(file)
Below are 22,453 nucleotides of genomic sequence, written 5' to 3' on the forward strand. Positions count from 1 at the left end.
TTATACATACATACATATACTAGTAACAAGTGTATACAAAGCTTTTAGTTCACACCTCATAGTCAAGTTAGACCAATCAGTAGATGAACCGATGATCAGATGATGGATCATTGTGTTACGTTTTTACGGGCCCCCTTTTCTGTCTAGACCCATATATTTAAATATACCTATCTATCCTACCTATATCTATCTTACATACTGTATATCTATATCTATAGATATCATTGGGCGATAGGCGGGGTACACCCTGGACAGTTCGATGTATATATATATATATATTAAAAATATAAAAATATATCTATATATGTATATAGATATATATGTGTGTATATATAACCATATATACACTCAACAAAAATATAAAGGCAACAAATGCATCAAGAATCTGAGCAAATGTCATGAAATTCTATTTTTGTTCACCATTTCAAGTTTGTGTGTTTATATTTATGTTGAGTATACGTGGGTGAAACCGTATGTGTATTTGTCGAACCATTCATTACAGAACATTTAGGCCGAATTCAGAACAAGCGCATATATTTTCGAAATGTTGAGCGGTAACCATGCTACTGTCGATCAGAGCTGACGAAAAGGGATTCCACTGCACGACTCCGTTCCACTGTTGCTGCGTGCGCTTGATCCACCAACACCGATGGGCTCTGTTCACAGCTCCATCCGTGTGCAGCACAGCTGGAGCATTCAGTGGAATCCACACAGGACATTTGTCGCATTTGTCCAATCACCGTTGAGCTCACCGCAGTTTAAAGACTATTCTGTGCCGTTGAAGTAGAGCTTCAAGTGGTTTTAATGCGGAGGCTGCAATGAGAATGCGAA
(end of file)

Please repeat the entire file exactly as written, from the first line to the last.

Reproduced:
Below are 22,453 nucleotides of genomic sequence, written 5' to 3' on the forward strand. Positions count from 1 at the left end.
TTATACATACATACATATACTAGTAACAAGTGTATACAAAGCTTTTAGTTCACACCTCATAGTCAAGTTAGACCAATCAGTAGATGAACCGATGATCAGATGATGGATCATTGTGTTACGTTTTTACGGGCCCCCTTTTCTGTCTAGACCCATATATTTAAATATACCTATCTATCCTACCTATATCTATCTTACATACTGTATATCTATATCTATAGATATCATTGGGCGATAGGCGGGGTACACCCTGGACAGTTCGATGTATATATATATATATATTAAAAATATAAAAATATATCTATATATGTATATAGATATATATGTGTGTATATATAACCATATATACACTCAACAAAAATATAAAGGCAACAAATGCATCAAGAATCTGAGCAAATGTCATGAAATTCTATTTTTGTTCACCATTTCAAGTTTGTGTGTTTATATTTATGTTGAGTATACGTGGGTGAAACCGTATGTGTATTTGTCGAACCATTCATTACAGAACATTTAGGCCGAATTCAGAACAAGCGCATATATTTTCGAAATGTTGAGCGGTAACCATGCTACTGTCGATCAGAGCTGACGAAAAGGGATTCCACTGCACGACTCCGTTCCACTGTTGCTGCGTGCGCTTGATCCACCAACACCGATGGGCTCTGTTCACAGCTCCATCCGTGTGCAGCACAGCTGGAGCATTCAGTGGAATCCACACAGGACATTTGTCGCATTTGTCCAATCACCGTTGAGCTCACCGCAGTTTAAAGACTATTCTGTGCCGTTGAAGTAGAGCTTCAAGTGGTTTTAATGCGGAGGCTGCAATGAGAATGCGAA